The husband and wife were in their 40’s and had two young children. The parties cohabitation and marriage lasted for about 11 years. When cohabitation began in 2002 the husband already co-owned the company ASOS. His shares at that time were valued at around £4.84 million in today’s terms. The wife did not work during their relationship. The company was now worth over £2 billion and the spouses assets were valued at £219.5 million. The husband had sold some of his shares since separation for £20 million pounds to buy three investment properties. The wife contended that all of the assets constituted matrimonial property except for £4.84 million constituting the value of the husband’s shares when they began cohabiting. She sought £107 million. The husband stated that all of his shareholdings should be excluded as non-matrimonial property as the business had begun before the parties met. He offered £30 million. The wife was awarded £69.5 million. The court outlined the following principles:
- The context of passive growth from Jones v Jones is a tool and not a rule. The overarching duty of the court is to exercise its powers to reach a decision which is fair to both parties on the facts and in the particular circumstances of the case. To exclude the matrimonial assets of only 4.84 million arrived at by applying the passive growth methodology seemed to be unfair to the husband and over generous to the wife;
- The husband had not proved a special contribution in terms of his business acumen. The court found that he was not a genius and the courts should ensure that they did not discriminate against the wife and homemaker. Both parties should be regarded as contributing equally to the welfare of the family;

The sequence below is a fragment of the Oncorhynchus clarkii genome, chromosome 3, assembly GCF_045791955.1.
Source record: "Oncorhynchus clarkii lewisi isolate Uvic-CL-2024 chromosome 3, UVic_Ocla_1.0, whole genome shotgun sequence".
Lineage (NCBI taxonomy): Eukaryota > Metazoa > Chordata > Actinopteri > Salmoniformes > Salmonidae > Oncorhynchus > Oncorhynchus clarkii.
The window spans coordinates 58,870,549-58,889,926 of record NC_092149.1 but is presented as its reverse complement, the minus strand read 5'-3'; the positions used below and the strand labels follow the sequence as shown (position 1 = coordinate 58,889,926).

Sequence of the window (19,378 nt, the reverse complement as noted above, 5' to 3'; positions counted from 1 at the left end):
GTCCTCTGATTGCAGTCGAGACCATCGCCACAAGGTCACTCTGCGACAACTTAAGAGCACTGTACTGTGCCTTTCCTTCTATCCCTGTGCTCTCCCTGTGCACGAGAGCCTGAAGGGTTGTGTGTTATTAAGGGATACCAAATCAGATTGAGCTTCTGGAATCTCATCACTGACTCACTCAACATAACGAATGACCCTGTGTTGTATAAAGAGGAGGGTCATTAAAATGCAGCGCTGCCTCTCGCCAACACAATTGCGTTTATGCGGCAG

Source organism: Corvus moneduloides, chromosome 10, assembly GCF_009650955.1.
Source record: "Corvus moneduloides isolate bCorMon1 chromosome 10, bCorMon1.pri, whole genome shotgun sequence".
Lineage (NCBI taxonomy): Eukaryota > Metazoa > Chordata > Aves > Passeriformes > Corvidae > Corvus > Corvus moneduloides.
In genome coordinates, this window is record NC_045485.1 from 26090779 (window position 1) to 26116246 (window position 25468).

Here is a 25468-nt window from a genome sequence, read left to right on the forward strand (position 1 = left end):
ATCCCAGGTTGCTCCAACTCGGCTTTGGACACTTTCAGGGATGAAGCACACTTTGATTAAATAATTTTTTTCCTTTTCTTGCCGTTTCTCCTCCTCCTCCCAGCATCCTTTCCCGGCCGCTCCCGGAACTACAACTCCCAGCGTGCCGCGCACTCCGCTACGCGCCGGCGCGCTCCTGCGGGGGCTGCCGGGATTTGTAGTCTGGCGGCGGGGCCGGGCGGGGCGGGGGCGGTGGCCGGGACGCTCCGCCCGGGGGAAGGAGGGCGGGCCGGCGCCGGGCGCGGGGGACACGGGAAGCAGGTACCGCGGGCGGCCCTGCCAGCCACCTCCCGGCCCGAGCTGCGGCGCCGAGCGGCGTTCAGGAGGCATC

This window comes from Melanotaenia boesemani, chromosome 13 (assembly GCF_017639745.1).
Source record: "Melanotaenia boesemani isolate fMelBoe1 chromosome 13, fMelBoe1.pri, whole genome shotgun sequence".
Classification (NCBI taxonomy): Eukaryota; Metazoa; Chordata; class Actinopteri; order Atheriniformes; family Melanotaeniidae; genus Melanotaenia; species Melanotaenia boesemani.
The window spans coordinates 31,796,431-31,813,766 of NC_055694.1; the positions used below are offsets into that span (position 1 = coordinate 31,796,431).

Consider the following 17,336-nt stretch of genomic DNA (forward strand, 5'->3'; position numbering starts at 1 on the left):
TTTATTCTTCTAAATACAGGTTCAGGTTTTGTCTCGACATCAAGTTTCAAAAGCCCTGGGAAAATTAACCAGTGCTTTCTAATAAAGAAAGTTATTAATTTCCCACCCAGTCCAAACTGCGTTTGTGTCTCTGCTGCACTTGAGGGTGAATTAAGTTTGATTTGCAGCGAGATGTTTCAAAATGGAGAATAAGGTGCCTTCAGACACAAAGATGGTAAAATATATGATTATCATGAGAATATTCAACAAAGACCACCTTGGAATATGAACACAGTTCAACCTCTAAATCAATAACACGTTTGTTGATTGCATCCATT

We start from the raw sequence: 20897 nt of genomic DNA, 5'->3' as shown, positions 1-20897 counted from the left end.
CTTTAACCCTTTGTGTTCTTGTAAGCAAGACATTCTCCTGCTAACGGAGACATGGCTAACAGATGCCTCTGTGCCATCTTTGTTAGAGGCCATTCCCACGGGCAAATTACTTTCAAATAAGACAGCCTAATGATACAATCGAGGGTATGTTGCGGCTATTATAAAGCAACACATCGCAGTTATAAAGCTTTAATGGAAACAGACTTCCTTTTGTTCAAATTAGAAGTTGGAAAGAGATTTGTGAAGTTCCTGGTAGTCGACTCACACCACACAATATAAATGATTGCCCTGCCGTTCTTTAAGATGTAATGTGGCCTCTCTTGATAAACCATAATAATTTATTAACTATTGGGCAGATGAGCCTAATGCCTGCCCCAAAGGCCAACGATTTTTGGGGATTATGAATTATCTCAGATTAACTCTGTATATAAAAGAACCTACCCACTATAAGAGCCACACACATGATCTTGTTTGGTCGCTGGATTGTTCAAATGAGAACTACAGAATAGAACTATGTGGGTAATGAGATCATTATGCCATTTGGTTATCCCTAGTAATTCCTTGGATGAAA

- The court completely rejected the argument of the husband that just because the husband was highly successful and could afford to employ domestic staff the wife should as a result receive less from the settlement. The wife despite the domestic help remained an excellent homemaker and mother;
- The husband already owned the ASOS shares before the parties met. They had significant value then but had greatly increased in value during the cohabitation and marriage. The court found that it would be unfair on the husband to merely discount the 4.8 million value of the shares when they met as he had worked a great deal on the business project before the marriage. At the same time the court found that the shares could not be carved out and left out of account all together. The only fair way to treat the shares was not in an accountancy exercise but by adopting a broad brush discretion and treating the pre-existing shares and the investment properties as to half as the husband’s non matrimonial property and half as the matrimonial property of the parties to be evenly shared.
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